“Selma” gets only two nominations? “The Lego Movie,” one of the most popular and critically acclaimed films of the year, misses an animation nomination? And where is “Gone Girl”?
Here are the 10 most egregious snubs among the Academy Award nominations announced Thursday:
Yes, this moving, critically revered civil rights story snagged a best picture nomination. And a nod for original song (for Common and John Legend’s Golden Globe-winning “Glory”). But that’s all. David Oyelowo delivered one of the best performances of the year as Martin Luther King Jr. And director Ava DuVernay made it all happen. But President Lyndon Johnson’s admirers have complained that the film paints him in a bad light. This is not the first “based on a true story” picture under fire for historical inaccuracies (“Lincoln,” “A Beautiful Mind”). But the academy should be more concerned with art than history.
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2. “The Lego Movie”
What? Was it too cool? Too groundbreaking? Too surprising? Too entertaining? Everything is awesome in this animated adventure, starring the voices of Chris Pratt and Will Ferrell. Critics loved it (96 percent rating on Rotten Tomatoes). Audiences loved it (the year’s fourth-highest-grossing movie with $258 million). But it was passed over for “Big Hero 6,” Golden Globe winner “How to Train Your Dragon 2,” “The Boxtrolls” and two obscure foreign entries, “The Tale of Princess Kaguya” and “Song of the Sea.” At least “Lego” was nominated for original song.
3. “Gone Girl”
This gripping, surprising psychological thriller could easily have been nominated for best picture, director (David Fincher) and screenplay (which KC’s Gillian Flynn adapted from her best-seller). But its only recognition was a best actress nomination for the excellent Rosamund Pike. Was it too toxic for the tame academy to swallow?
4. Diverse performers
Among the 20 acting nominees, guess how many are nonwhite? Zero. Such a disappointment after last year, when three were black, including supporting actress winner Lupita Nyong’o of “12 Years a Slave” — which won best picture. This year’s actor race is indeed very competitive, but “Selma’s” David Oyelowo deserved one of those slots. And if Marion Cotillard can sneak into the best actress field with the little-seen “Two Days, One Night,” why not newcomer Gugu Mbatha-Raw, for either “Belle” or “Beyond the Lights”?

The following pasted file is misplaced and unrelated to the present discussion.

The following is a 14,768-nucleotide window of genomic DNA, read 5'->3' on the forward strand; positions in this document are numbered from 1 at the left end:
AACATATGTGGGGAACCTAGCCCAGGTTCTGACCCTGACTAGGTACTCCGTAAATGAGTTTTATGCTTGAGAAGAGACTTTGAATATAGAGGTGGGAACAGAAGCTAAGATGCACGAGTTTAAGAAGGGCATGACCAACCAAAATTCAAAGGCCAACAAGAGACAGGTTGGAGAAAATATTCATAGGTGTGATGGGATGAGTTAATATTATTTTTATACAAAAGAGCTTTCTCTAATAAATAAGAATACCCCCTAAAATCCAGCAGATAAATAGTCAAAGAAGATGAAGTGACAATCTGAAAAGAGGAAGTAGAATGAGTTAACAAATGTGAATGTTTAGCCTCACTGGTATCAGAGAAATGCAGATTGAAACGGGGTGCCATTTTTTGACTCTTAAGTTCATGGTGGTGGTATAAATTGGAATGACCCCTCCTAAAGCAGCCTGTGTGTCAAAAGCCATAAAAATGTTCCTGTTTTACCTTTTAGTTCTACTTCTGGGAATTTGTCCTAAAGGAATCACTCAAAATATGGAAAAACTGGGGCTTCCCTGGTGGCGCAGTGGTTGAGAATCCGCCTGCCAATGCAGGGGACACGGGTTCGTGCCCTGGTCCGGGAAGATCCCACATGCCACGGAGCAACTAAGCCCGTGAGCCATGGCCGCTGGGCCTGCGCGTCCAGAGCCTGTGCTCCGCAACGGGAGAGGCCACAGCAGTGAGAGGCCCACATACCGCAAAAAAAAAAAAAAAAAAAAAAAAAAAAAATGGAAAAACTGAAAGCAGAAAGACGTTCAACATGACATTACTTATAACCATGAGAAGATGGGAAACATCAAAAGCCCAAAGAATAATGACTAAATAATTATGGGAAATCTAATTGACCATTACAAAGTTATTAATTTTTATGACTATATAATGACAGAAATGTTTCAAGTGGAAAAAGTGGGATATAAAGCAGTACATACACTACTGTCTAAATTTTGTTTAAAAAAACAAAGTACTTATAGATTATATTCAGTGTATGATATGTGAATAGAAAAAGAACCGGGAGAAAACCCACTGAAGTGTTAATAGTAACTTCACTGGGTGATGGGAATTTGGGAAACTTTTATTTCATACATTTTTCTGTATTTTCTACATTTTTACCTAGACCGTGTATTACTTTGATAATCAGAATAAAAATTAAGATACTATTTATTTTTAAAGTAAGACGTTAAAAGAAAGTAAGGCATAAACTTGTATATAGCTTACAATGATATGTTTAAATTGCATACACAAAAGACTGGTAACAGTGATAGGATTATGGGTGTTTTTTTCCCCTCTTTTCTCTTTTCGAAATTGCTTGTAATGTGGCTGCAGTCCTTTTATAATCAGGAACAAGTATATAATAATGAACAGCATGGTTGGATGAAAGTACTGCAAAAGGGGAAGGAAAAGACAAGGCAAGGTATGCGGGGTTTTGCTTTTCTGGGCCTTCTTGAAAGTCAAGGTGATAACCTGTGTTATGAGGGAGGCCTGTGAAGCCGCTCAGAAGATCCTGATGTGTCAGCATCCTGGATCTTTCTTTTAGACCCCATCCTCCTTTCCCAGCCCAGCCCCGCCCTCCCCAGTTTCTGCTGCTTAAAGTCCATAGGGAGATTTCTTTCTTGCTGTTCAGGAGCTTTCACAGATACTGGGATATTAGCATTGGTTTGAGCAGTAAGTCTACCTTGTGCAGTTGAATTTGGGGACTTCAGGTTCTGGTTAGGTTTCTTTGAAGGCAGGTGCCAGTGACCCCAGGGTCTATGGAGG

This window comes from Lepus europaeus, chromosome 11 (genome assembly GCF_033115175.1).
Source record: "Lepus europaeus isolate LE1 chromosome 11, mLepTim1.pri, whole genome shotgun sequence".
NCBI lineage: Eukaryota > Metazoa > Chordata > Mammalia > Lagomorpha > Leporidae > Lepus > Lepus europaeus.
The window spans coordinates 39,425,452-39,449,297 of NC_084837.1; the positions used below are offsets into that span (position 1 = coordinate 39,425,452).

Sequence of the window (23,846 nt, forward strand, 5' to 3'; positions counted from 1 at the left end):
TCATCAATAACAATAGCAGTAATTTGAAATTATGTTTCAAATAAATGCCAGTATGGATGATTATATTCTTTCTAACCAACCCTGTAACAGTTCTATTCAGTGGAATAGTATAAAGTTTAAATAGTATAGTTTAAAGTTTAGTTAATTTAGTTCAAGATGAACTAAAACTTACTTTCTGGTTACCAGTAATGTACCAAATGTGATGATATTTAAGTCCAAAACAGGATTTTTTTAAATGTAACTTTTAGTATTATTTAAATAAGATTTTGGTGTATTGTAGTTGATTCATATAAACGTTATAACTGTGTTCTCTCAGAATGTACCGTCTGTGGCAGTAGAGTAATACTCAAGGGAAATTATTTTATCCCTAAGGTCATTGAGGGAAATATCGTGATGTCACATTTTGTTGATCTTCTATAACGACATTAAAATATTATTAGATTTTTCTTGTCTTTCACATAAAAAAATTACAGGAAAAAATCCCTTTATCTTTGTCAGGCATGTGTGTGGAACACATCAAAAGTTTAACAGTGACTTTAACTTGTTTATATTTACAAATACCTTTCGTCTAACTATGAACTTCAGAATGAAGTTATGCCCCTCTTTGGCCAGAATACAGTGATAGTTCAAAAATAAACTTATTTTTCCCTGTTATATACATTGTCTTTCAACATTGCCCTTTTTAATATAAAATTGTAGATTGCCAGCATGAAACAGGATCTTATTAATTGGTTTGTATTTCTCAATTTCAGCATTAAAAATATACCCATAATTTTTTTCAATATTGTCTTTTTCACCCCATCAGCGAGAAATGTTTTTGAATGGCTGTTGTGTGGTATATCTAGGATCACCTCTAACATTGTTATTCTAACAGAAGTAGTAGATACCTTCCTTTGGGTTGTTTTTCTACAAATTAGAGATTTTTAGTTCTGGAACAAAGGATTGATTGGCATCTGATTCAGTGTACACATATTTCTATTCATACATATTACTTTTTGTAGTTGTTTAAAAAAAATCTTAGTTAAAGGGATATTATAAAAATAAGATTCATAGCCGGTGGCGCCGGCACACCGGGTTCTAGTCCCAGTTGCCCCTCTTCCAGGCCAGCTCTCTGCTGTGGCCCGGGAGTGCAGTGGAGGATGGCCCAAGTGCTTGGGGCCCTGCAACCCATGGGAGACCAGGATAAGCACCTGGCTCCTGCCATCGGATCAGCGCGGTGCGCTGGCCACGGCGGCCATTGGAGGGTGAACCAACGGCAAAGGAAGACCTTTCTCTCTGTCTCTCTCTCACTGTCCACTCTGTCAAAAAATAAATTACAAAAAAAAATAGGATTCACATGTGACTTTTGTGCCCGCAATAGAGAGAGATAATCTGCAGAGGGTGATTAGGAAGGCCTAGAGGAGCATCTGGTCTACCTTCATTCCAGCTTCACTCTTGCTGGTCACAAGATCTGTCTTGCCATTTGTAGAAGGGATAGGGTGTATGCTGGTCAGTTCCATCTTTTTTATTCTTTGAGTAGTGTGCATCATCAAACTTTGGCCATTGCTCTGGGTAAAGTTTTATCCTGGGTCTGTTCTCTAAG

5. Diverse directors
If diversity is a problem among acting nominees, it’s a travesty among directors. In all of academy history, only three nominees in this category were black (all were men; none have won) and only four were women (Kathryn Bigelow won for 2009’s “The Hurt Locker”). Angelina Jolie did an admirable job with “Unbroken” but not quite admirable enough (her movie is up for three technical awards). The true snub was for director Ava DuVernay, whose powerful “Selma” could have made her the first black woman to be nominated. One consolation: One of the five nominees is not white: Alejandro G. Inarritu for “Birdman.”
6. Jennifer Aniston
The former “Friend” ditched the comedy to transform into a chronic-pain sufferer in “Cake.” The drama (which hasn’t, and may never, play in KC and has no DVD date yet) was dismissed by critics, but her performance was good enough to earn nominations from the Golden Globes and Screen Actors Guild. Maybe she’ll have to suffer more to get Oscar’s attention.
7. Clint Eastwood
The Directors Guild of America saw fit to give Old Squint Eyes a coveted nomination, and he won the directing award from the National Board of Review. But strangely, while Oscar voters liked “American Sniper” enough to give it picture, actor and screenplay nominations, Eastwood, once a perennial nominee, was passed over.
8. Jake Gyllenhaal
The actor got really twisted playing a creepy, bloodthirsty news cameraman in “Nightcrawler.” Maybe too twisted? Looks like crazy Steve Carell in “Foxcatcher” and going-crazy Michael Keaton in “Birdman” were all the academy could handle in the best actor category. At least “Nightcrawler” got some love for its original screenplay.
9. “A Most Violent Year”
Oscar Isaac and Jessica Chastain are exceptional in J.C. Chandor’s crime drama about New York immigrants. But the movie wasn’t promoted much, and it’s arriving late to the party — after opening in a handful of cities last month to qualify, it won’t hit KC theaters until Jan. 30. Coming in with zero nominations won’t help the box office.
10. “Life Itself”
This poignant celebration of the late movie critic Roger Ebert seemed like a favorite to win the documentary category. But it wasn’t even nominated. This after its director, Steve James, was snubbed for his acclaimed 1994 basketball documentary, “Hoop Dreams.” Thumbs down.
The Academy Awards will be presented Feb. 22.